Even a small impact from Chinese tariffs would “hurt” Californian almond farmers

April 18 , 2018

With the world’s leading almond grower now facing higher tariffs in China, competitors like Australia may stand to benefit.

As the United States’ second-leading horticultural export commodity to mainland China after cherries, almonds were expected to continue on their steady growth path for many years to come. 

That was until the country announced a 15% tariff hike on a wide range of U.S. goods earlier this month. The reaction was part of an ongoing trade dispute that has raised concerns for several produce industry sectors including cherries, citrus and pome fruit.

Julie Adams, the Almond Board of California’s vice president of global technical & regulatory affairs, gave a written response on the matter to Fresh Fruit Portal.

“China is the third largest export destination for California almonds behind Spain and India, with an approximate value of US$500 million,” she says. 

Julie Adams, the Almond Board of California’s vice president of global technical & regulatory affairs.

“Our shipments to China year-to-date are up 22% compared with the same time last year (August-March).”

These figures also include shipments to Hong Kong, which as a free port does not apply the extra tariffs. If we just look at the export figures to the Chinese mainland, year-on-year growth stood at 60% in 2017 to hit US$99 million.

“The almond industry has been active in China for more than 20 years, with marketing and trade promotion activities.  Prior to the announcement of the additional tariff, exports were anticipated to continue growing at about 6% per year,” Adams said.

So how much could that growth rate be set back in the new trading environment?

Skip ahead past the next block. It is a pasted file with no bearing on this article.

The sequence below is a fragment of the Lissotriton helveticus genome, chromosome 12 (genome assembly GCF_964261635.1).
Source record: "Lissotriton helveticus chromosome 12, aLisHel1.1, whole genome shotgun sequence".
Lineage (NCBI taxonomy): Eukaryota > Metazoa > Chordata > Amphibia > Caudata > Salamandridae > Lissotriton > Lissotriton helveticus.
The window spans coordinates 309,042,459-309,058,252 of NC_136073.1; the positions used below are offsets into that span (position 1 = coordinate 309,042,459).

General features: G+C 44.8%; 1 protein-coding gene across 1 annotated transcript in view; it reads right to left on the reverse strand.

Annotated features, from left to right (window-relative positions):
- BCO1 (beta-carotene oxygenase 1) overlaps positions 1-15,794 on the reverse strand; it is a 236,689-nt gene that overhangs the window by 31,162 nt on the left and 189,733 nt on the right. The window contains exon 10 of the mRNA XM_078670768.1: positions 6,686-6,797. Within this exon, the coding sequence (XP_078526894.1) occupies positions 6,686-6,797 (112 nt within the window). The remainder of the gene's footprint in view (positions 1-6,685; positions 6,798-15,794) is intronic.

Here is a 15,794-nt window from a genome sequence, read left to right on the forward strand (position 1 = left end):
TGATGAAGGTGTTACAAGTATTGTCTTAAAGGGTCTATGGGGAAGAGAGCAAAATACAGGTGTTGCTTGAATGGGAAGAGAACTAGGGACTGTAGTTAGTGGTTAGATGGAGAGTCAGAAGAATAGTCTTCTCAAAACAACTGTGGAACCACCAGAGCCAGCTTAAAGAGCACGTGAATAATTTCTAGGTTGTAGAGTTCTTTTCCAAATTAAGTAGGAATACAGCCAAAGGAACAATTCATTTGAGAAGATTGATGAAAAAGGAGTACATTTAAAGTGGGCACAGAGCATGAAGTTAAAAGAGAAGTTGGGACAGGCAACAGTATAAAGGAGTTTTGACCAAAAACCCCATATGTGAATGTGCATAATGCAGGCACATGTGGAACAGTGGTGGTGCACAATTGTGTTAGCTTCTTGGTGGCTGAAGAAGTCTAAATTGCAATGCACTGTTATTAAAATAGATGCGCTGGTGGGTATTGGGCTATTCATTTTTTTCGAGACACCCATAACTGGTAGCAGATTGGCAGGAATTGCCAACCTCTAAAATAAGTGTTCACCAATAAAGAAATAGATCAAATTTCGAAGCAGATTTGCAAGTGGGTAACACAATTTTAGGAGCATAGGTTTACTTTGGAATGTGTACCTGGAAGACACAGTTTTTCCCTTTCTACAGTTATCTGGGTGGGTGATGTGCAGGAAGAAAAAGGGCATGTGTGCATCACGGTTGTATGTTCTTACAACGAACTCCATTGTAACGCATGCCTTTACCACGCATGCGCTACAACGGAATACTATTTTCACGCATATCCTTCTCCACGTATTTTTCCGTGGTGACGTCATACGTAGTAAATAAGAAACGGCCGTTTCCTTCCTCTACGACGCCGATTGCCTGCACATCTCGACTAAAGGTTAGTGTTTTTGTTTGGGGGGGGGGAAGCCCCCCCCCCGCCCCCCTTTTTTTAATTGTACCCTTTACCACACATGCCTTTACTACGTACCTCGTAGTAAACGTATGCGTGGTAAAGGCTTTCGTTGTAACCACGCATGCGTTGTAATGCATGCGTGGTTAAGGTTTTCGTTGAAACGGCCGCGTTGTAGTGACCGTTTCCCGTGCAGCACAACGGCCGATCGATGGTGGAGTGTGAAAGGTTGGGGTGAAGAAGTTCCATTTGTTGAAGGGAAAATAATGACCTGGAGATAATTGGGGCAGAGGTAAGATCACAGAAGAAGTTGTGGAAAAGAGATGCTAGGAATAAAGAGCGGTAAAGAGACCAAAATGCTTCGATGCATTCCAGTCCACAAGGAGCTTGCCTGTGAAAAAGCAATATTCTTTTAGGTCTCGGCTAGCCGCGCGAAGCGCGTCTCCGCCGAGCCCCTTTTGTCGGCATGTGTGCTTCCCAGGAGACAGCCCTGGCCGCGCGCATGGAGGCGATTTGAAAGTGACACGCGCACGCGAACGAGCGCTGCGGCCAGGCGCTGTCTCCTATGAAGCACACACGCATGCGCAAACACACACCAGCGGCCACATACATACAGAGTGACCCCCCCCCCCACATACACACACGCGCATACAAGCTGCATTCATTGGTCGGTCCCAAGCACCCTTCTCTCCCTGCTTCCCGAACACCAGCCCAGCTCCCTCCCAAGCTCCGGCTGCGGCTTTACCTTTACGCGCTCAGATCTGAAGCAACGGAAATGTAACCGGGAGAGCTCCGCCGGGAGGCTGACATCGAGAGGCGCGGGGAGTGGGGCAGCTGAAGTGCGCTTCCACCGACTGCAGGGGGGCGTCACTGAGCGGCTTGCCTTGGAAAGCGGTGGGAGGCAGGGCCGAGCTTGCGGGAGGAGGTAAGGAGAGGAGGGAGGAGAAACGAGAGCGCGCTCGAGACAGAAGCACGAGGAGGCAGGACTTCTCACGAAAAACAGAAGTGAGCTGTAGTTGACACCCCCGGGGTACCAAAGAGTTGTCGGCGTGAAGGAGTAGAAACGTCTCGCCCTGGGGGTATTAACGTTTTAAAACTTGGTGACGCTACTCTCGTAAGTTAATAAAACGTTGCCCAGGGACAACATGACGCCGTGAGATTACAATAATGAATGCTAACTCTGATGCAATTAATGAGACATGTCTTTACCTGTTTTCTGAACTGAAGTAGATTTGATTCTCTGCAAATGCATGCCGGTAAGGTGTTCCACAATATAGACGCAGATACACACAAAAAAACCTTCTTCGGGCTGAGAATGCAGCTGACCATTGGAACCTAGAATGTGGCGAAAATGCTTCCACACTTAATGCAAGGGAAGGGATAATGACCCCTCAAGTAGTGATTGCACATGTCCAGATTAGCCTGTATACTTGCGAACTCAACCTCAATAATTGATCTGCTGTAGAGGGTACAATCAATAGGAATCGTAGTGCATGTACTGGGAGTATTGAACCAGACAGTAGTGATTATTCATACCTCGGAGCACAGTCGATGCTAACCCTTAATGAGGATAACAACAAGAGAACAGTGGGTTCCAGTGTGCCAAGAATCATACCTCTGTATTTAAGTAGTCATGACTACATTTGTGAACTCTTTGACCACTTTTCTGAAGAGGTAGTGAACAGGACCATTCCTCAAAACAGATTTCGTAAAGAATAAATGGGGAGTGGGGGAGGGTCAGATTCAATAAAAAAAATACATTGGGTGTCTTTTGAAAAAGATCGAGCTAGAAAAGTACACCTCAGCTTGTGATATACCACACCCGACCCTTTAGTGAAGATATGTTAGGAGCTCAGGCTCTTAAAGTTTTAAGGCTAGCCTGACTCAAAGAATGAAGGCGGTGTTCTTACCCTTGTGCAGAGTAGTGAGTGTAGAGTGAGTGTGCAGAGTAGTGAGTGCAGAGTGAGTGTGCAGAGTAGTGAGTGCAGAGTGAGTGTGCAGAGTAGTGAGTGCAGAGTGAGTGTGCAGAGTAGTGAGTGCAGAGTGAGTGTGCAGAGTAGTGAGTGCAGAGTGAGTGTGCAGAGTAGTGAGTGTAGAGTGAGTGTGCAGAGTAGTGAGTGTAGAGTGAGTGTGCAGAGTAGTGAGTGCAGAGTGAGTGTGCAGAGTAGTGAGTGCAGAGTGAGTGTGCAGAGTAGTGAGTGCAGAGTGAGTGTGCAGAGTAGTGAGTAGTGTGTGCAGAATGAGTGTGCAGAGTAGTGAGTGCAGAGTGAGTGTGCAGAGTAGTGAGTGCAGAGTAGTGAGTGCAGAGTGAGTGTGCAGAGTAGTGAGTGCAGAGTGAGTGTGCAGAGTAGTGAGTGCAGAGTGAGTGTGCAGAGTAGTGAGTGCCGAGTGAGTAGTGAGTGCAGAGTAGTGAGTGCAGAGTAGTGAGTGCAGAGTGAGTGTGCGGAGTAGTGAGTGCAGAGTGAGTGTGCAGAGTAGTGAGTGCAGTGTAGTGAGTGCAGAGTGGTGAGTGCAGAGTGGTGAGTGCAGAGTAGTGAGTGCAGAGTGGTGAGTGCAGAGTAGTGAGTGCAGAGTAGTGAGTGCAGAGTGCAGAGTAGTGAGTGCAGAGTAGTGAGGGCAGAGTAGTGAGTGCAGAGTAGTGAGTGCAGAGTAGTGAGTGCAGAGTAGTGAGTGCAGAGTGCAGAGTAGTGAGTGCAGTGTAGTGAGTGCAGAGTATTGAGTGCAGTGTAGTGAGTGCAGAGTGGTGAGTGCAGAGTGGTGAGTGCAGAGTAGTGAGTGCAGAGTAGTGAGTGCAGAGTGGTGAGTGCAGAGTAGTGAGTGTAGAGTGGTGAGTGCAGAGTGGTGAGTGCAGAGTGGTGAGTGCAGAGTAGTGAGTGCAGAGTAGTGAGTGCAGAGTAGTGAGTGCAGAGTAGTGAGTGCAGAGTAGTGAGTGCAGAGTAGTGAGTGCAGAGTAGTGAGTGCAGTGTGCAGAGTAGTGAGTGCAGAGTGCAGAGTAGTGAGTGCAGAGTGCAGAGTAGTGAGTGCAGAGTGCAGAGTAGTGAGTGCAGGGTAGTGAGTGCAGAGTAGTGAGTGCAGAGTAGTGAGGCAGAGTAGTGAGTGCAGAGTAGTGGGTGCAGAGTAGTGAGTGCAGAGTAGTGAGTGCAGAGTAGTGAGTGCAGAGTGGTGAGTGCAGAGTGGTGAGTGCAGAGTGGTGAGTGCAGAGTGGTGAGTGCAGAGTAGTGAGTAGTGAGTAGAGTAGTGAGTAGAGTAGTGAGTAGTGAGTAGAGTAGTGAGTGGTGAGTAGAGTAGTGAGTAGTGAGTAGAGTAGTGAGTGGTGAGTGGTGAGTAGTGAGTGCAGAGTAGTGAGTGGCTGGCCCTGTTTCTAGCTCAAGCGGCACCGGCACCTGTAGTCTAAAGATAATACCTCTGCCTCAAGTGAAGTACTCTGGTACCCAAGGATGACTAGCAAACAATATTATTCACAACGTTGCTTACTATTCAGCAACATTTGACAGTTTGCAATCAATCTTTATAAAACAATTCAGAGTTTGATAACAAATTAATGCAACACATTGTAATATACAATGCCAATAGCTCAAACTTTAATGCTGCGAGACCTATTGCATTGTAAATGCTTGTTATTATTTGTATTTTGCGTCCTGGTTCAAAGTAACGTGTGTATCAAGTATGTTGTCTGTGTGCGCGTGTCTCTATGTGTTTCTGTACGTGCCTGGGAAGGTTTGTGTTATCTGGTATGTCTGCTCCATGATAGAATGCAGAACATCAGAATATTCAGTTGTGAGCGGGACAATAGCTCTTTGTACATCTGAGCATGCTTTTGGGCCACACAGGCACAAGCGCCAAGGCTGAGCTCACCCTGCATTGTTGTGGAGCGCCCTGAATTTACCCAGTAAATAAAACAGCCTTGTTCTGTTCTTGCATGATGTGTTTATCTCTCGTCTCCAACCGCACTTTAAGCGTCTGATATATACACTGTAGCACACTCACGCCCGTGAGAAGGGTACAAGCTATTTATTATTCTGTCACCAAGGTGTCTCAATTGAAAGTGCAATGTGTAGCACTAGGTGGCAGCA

“Like many developing markets, China is price sensitive. Adding 15% to the existing 10% tariff will certainly have a negative impact on demand. How substantial the impact, and how long it may take to rebuild lost demand, is hard to predict,” she said.

“Clearly, any type of trade war will not only hurt our farmers and shippers here in California, but also our Chinese customers and consumers who have a growing demand for nutrient-rich California almonds. 

“Even a small impact would hurt California almond farmers. We never want to diminish any trading opportunity anywhere in the globe.”

The executive added any ground lost to competitors as a result of the tariffs could be tough to claw back.

“California grows 80% of the world’s almonds.  However, Australia is the number 2 producer and their tariffs will drop to 0% in 2019 due to a free trade agreement with China,” she said.

“Importers may look to Australian almonds to help fill demand. Any lost market share can be difficult to get back.”

Headline photo: www.shutterstock.com





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